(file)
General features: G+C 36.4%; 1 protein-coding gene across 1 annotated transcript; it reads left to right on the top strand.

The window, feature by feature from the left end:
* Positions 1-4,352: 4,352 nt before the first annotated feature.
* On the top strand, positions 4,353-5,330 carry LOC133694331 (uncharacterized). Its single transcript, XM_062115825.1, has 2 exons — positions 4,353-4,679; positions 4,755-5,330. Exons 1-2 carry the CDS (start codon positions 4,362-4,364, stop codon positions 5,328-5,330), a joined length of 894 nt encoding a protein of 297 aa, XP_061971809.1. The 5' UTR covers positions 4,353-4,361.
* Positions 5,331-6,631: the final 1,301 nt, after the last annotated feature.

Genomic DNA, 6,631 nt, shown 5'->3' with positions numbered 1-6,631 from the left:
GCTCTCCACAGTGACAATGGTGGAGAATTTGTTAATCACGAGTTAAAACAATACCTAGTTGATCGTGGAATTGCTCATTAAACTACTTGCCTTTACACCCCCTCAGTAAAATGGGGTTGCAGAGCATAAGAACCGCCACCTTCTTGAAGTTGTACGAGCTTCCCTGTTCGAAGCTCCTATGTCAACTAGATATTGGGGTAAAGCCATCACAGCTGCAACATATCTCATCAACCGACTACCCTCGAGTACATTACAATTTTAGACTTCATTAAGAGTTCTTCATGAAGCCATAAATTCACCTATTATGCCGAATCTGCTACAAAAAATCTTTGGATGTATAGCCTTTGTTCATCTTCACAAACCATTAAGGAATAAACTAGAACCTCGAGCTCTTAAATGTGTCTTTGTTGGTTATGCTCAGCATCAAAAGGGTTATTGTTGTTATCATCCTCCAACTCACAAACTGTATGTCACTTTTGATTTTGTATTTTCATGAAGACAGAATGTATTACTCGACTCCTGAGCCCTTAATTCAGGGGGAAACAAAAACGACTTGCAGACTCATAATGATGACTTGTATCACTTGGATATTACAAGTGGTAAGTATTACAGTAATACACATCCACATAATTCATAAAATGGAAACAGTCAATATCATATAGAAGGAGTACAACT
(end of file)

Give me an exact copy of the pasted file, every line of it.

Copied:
General features: G+C 36.4%; 1 protein-coding gene across 1 annotated transcript; it reads left to right on the top strand.

The window, feature by feature from the left end:
* Positions 1-4,352: 4,352 nt before the first annotated feature.
* On the top strand, positions 4,353-5,330 carry LOC133694331 (uncharacterized). Its single transcript, XM_062115825.1, has 2 exons — positions 4,353-4,679; positions 4,755-5,330. Exons 1-2 carry the CDS (start codon positions 4,362-4,364, stop codon positions 5,328-5,330), a joined length of 894 nt encoding a protein of 297 aa, XP_061971809.1. The 5' UTR covers positions 4,353-4,361.
* Positions 5,331-6,631: the final 1,301 nt, after the last annotated feature.

Genomic DNA, 6,631 nt, shown 5'->3' with positions numbered 1-6,631 from the left:
GCTCTCCACAGTGACAATGGTGGAGAATTTGTTAATCACGAGTTAAAACAATACCTAGTTGATCGTGGAATTGCTCATTAAACTACTTGCCTTTACACCCCCTCAGTAAAATGGGGTTGCAGAGCATAAGAACCGCCACCTTCTTGAAGTTGTACGAGCTTCCCTGTTCGAAGCTCCTATGTCAACTAGATATTGGGGTAAAGCCATCACAGCTGCAACATATCTCATCAACCGACTACCCTCGAGTACATTACAATTTTAGACTTCATTAAGAGTTCTTCATGAAGCCATAAATTCACCTATTATGCCGAATCTGCTACAAAAAATCTTTGGATGTATAGCCTTTGTTCATCTTCACAAACCATTAAGGAATAAACTAGAACCTCGAGCTCTTAAATGTGTCTTTGTTGGTTATGCTCAGCATCAAAAGGGTTATTGTTGTTATCATCCTCCAACTCACAAACTGTATGTCACTTTTGATTTTGTATTTTCATGAAGACAGAATGTATTACTCGACTCCTGAGCCCTTAATTCAGGGGGAAACAAAAACGACTTGCAGACTCATAATGATGACTTGTATCACTTGGATATTACAAGTGGTAAGTATTACAGTAATACACATCCACATAATTCATAAAATGGAAACAGTCAATATCATATAGAAGGAGTACAACT